His­tory is made for NC fish­er­men

Vuk'uzenzele - - Ggenenereraall - Amu Chauke

Af­ter an 11-year jour­ney to ac­quire their fish­ing rights, fish­er­men from the small fish­ing town of Port Nol­loth in the North­ern Cape can fi­nally get on their fish­ing boats and catch line fish and rock lob­ster – on their own terms.

Agri­cul­ture, Forestry and Fish­eries Min­is­ter, Sen­zeni Zok­wana, re­cently launched South Africa’s first smallscale fish­eries co­op­er­a­tives - the Port Nol­loth and the Hon­dek­lip­baai co­op­er­a­tives, which also marks the im­ple­men­ta­tion of the small-scale fish­eries pol­icy.

The two small-scale fish­ing com­mu­ni­ties have now re­ceived ba­sic train­ing and they have now reg­is­tered their own co­op­er­a­tive for the pur­pose of ap­ply­ing for 15-year fish­ing rights. Min­is­ter Zok­wana said the fish­ing rights are a game changer for the small fish­eries sec­tor.

“We want them to build their own funds so that they can progress from be­ing small-scale fish­ers to [big play­ers].

The launch comes af­ter Zok­wana ap­proved the fi­nal list of small-scale fish­ers for the North­ern Cape in Oc­to­ber 2017, the East­ern Cape in De­cem­ber 2017 and KwaZulu-Na­tal in De­cem­ber 2017 - with the ex­cep­tion of the Western Cape com­mu­ni­ties.

In the North­ern Cape, Zok­wana has de­clared 103 in­di­vid­ual small-scale fish­ers.

Zok­wana said the fish­ing rights give lo­cal fish­er­men dig­nity and turn them from fish­ing il­le­gally to do­ing so un­der pro­tected rights. “Our peo­ple have been turned into il­le­gal fish­ers be­cause there was no sys­tem that guided them. … We want to get them to un­der­stand the value of the fish that they are go­ing to har­vest. We must be able to get mar­kets for them. We must build in­fra­struc­ture for stor­age.”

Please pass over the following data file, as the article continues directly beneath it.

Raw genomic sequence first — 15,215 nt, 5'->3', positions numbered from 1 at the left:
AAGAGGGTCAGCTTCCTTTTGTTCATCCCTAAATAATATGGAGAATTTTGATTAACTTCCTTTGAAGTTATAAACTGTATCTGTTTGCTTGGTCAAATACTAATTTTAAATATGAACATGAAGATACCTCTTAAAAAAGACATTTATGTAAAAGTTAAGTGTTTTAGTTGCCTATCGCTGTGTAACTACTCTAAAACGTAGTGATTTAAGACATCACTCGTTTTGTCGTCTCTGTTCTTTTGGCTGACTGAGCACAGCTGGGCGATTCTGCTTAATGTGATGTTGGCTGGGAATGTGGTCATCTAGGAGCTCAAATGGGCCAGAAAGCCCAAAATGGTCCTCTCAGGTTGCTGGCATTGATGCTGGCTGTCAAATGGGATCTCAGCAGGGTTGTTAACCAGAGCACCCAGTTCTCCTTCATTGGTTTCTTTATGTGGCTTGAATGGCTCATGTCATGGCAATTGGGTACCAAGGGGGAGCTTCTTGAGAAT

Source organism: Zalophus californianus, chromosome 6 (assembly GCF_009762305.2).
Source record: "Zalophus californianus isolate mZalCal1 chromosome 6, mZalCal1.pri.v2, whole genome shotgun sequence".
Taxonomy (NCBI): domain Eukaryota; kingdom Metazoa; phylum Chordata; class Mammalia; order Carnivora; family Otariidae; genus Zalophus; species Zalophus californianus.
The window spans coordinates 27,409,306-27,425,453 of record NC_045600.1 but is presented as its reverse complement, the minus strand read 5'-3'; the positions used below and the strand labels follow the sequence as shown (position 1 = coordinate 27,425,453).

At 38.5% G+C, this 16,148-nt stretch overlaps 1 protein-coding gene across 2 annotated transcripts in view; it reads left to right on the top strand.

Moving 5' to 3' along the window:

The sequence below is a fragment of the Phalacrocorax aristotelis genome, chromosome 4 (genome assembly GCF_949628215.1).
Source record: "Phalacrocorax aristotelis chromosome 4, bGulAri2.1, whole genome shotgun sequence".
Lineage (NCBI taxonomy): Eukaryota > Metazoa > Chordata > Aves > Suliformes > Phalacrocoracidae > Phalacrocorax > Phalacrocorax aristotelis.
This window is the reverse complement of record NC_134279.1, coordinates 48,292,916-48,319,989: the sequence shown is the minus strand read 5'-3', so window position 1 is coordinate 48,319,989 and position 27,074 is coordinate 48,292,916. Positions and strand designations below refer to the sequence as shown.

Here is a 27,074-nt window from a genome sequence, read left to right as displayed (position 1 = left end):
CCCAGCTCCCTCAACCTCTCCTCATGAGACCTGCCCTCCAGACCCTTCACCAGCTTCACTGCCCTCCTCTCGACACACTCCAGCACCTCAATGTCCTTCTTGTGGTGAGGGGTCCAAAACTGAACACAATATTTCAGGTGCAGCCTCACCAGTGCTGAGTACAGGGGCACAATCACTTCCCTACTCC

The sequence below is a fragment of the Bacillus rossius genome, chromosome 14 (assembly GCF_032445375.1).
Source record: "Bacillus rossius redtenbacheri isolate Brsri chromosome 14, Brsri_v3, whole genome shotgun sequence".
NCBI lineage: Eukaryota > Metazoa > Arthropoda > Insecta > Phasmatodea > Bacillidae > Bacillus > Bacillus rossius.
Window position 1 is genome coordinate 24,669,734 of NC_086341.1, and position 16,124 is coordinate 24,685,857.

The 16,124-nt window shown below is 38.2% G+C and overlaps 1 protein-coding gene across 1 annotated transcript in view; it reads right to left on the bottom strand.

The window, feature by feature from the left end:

Morgan John­son, a lo­cal fish­er­man and the chair­per­son of the Port Nol­loth co­op­er­a­tive, said 75 house­holds will ben­e­fit from the fish­ing rights.

John­son said the launch marked an end of a fish­ing rights ap­pli­ca­tion jour­ney that for 11 years.

He said the co­op­er­a­tive was made up of lo­cal fish­er­men, in­clud­ing women and young peo­ple.

The board of the co­op­er­a­tive is made up of seven mem­bers – five men and two women.

As part of the fish­ing rights, they will be send­ing boats into the wa­ters to catch line-fish species like snoek and cape bream, horders, mus­sels and kelp.

“There are 75 house­holds out of Port Nol­loth that will ben­e­fit from the small-scale fish­ing rights pol­icy. Hon­dek­lip­baai, is a smaller town than us and about 28 house­holds will ben­e­fit from the fish­ing per­mit,” John­son said.

He said the co­op­er­a­tive cur­rently has nine fish­ing boats and 15 to 20 small lob­ster ves­sels. A quar­ter of the fish­er­men are young peo­ple.

“There are 75 house­holds out of Port Nol­loth

that will ben­e­fit from the small-scale fish­ing rights

pol­icy.”

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